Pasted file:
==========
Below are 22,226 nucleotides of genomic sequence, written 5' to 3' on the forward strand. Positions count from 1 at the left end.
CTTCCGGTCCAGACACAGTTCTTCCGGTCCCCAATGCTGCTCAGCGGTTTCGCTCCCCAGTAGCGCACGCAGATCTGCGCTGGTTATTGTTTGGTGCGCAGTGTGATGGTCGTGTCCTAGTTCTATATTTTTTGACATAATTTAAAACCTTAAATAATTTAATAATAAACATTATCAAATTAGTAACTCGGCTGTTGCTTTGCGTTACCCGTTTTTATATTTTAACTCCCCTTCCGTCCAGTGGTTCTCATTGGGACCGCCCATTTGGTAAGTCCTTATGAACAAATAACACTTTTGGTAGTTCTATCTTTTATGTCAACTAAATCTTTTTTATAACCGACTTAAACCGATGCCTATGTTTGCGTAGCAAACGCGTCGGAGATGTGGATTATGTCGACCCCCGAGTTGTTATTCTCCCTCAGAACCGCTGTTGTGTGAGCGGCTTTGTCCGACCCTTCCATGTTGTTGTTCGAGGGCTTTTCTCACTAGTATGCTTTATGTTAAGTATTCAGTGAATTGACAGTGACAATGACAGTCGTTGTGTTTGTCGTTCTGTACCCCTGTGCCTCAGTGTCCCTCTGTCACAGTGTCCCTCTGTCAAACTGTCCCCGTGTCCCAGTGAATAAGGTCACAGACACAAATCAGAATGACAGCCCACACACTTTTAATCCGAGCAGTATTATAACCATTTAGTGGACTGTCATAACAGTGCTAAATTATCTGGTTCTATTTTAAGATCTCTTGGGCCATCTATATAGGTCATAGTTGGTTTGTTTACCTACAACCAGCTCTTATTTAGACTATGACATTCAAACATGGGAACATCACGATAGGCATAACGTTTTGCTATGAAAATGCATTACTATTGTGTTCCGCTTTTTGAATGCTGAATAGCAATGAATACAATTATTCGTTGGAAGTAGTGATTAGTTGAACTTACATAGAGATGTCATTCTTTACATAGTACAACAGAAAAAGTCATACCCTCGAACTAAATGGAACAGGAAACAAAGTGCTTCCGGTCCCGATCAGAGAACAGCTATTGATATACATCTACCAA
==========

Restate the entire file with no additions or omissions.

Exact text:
Below are 22,226 nucleotides of genomic sequence, written 5' to 3' on the forward strand. Positions count from 1 at the left end.
CTTCCGGTCCAGACACAGTTCTTCCGGTCCCCAATGCTGCTCAGCGGTTTCGCTCCCCAGTAGCGCACGCAGATCTGCGCTGGTTATTGTTTGGTGCGCAGTGTGATGGTCGTGTCCTAGTTCTATATTTTTTGACATAATTTAAAACCTTAAATAATTTAATAATAAACATTATCAAATTAGTAACTCGGCTGTTGCTTTGCGTTACCCGTTTTTATATTTTAACTCCCCTTCCGTCCAGTGGTTCTCATTGGGACCGCCCATTTGGTAAGTCCTTATGAACAAATAACACTTTTGGTAGTTCTATCTTTTATGTCAACTAAATCTTTTTTATAACCGACTTAAACCGATGCCTATGTTTGCGTAGCAAACGCGTCGGAGATGTGGATTATGTCGACCCCCGAGTTGTTATTCTCCCTCAGAACCGCTGTTGTGTGAGCGGCTTTGTCCGACCCTTCCATGTTGTTGTTCGAGGGCTTTTCTCACTAGTATGCTTTATGTTAAGTATTCAGTGAATTGACAGTGACAATGACAGTCGTTGTGTTTGTCGTTCTGTACCCCTGTGCCTCAGTGTCCCTCTGTCACAGTGTCCCTCTGTCAAACTGTCCCCGTGTCCCAGTGAATAAGGTCACAGACACAAATCAGAATGACAGCCCACACACTTTTAATCCGAGCAGTATTATAACCATTTAGTGGACTGTCATAACAGTGCTAAATTATCTGGTTCTATTTTAAGATCTCTTGGGCCATCTATATAGGTCATAGTTGGTTTGTTTACCTACAACCAGCTCTTATTTAGACTATGACATTCAAACATGGGAACATCACGATAGGCATAACGTTTTGCTATGAAAATGCATTACTATTGTGTTCCGCTTTTTGAATGCTGAATAGCAATGAATACAATTATTCGTTGGAAGTAGTGATTAGTTGAACTTACATAGAGATGTCATTCTTTACATAGTACAACAGAAAAAGTCATACCCTCGAACTAAATGGAACAGGAAACAAAGTGCTTCCGGTCCCGATCAGAGAACAGCTATTGATATACATCTACCAA